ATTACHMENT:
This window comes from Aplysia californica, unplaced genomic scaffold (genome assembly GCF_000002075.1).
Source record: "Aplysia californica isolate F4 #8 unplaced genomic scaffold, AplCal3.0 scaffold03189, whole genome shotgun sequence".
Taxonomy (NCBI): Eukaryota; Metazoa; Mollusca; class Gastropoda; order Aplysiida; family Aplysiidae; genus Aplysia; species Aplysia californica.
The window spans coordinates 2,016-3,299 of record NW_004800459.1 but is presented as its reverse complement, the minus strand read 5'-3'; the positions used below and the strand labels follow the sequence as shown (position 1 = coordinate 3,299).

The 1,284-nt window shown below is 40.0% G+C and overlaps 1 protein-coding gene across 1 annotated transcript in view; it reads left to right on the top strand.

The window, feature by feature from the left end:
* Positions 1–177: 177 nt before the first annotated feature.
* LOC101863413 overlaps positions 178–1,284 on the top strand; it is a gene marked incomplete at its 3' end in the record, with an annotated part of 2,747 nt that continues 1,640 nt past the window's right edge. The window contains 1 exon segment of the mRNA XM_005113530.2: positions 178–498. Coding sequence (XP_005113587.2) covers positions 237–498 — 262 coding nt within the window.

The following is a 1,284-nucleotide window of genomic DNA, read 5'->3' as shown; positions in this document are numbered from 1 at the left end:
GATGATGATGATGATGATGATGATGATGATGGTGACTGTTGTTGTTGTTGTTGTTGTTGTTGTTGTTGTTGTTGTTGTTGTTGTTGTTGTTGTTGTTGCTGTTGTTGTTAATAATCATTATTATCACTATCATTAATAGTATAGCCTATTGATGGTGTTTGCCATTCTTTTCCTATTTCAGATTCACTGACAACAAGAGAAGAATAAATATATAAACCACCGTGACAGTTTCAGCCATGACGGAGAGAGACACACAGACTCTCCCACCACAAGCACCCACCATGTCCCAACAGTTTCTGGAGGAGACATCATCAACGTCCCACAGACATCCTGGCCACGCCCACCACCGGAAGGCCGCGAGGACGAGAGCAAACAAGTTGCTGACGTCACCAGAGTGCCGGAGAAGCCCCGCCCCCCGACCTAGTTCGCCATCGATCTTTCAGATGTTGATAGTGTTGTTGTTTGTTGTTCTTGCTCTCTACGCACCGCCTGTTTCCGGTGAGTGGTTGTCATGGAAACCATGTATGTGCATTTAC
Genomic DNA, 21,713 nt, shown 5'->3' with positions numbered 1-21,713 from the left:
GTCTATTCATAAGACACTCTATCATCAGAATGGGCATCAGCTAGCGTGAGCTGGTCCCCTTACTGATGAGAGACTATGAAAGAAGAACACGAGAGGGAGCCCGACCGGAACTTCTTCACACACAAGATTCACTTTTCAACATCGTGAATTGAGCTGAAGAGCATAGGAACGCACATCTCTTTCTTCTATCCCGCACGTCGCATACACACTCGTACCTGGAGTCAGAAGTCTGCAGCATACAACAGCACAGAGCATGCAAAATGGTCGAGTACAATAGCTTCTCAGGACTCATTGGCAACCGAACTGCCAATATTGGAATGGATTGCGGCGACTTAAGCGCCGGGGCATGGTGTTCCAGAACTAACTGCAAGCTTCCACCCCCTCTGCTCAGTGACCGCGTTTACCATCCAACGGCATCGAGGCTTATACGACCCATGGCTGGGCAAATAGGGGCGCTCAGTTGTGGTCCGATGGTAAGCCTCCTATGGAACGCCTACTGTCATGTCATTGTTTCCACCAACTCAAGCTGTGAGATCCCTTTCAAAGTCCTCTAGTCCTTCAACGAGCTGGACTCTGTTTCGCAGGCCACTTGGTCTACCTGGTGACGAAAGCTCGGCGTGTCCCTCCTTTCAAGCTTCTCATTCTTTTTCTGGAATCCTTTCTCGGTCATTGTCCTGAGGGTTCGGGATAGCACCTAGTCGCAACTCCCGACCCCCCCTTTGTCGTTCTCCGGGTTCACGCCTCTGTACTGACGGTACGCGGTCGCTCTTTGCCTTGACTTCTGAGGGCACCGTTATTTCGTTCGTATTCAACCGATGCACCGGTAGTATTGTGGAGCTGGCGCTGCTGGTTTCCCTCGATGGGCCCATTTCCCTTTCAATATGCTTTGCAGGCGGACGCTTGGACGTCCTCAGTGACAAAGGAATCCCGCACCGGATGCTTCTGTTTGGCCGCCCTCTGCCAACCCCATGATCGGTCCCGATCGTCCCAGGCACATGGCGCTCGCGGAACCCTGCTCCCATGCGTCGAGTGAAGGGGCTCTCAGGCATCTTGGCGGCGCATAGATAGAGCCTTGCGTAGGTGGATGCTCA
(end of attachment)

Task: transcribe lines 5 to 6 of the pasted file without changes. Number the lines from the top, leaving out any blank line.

The 1,284-nt window shown below is 40.0% G+C and overlaps 1 protein-coding gene across 1 annotated transcript in view; it reads left to right on the top strand.

The window, feature by feature from the left end: